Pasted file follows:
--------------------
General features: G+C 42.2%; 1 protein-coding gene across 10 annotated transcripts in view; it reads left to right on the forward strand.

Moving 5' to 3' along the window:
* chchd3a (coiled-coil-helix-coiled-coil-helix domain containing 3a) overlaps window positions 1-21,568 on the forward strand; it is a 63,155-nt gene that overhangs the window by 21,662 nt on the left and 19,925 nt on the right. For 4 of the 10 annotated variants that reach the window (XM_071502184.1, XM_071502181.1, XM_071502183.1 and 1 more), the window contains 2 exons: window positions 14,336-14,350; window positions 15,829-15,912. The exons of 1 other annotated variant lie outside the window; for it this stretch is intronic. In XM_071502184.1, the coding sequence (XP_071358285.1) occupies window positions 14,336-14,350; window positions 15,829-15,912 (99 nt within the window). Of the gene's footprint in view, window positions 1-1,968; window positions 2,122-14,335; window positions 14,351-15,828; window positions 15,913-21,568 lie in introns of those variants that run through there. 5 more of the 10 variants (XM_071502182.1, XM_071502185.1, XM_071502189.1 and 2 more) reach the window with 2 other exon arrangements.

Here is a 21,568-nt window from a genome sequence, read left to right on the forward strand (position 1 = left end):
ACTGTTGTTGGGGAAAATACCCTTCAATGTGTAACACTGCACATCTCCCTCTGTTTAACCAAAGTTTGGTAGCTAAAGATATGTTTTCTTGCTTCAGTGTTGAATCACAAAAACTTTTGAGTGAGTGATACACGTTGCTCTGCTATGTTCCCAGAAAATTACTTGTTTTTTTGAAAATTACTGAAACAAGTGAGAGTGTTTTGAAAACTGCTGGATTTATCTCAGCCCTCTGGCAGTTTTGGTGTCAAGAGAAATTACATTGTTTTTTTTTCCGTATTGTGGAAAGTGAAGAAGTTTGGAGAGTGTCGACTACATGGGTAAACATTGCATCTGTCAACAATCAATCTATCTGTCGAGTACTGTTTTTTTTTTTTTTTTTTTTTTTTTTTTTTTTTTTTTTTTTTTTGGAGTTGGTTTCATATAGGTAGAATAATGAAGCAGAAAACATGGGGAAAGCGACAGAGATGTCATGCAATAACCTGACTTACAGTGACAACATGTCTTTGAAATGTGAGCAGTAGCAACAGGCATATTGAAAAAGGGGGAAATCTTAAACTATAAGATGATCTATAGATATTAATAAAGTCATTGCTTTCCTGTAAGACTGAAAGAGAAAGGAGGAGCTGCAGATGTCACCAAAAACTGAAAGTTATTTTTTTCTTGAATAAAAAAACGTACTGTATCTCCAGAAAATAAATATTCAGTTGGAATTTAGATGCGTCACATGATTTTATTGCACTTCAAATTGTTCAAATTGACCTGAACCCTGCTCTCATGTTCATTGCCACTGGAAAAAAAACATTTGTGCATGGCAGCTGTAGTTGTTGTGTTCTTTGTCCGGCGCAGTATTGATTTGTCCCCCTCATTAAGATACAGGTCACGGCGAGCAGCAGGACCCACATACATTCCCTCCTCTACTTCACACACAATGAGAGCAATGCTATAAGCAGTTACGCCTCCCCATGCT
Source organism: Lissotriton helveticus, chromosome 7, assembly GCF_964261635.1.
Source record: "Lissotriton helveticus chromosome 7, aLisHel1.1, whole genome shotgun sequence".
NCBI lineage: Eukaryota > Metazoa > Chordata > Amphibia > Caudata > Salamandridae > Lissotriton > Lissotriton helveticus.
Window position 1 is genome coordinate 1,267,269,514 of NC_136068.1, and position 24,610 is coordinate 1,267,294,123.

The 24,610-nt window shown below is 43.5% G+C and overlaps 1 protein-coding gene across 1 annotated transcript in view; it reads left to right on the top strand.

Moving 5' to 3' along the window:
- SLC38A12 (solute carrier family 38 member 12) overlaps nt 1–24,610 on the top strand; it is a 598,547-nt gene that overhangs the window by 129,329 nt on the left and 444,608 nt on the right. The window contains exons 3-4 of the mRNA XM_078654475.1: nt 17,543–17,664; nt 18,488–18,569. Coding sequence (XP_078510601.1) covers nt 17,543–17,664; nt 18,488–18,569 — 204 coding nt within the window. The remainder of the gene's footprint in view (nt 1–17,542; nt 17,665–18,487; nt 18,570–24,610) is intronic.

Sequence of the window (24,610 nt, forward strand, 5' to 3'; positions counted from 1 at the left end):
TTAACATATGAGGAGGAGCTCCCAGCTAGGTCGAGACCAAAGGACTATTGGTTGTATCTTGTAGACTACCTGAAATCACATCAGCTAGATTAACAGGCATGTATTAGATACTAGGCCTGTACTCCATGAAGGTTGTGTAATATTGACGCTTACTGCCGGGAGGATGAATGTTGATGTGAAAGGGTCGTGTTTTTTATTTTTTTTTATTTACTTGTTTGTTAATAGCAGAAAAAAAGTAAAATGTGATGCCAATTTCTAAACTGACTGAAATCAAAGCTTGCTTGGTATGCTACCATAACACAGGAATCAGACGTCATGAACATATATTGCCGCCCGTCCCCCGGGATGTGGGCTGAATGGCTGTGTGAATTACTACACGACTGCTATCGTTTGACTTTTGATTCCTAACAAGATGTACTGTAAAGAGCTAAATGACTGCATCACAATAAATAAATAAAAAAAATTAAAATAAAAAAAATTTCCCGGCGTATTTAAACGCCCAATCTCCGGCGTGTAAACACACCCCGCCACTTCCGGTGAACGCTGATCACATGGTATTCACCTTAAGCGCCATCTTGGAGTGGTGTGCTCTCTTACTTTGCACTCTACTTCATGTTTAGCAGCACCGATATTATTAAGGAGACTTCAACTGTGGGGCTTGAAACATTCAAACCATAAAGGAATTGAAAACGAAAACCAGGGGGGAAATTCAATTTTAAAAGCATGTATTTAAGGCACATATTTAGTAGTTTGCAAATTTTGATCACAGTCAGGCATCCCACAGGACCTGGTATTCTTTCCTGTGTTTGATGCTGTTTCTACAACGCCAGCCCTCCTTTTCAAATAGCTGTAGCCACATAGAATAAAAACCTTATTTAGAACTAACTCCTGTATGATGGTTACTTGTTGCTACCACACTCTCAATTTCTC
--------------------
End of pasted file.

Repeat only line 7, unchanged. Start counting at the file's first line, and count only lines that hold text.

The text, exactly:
Source record: "Lissotriton helveticus chromosome 7, aLisHel1.1, whole genome shotgun sequence".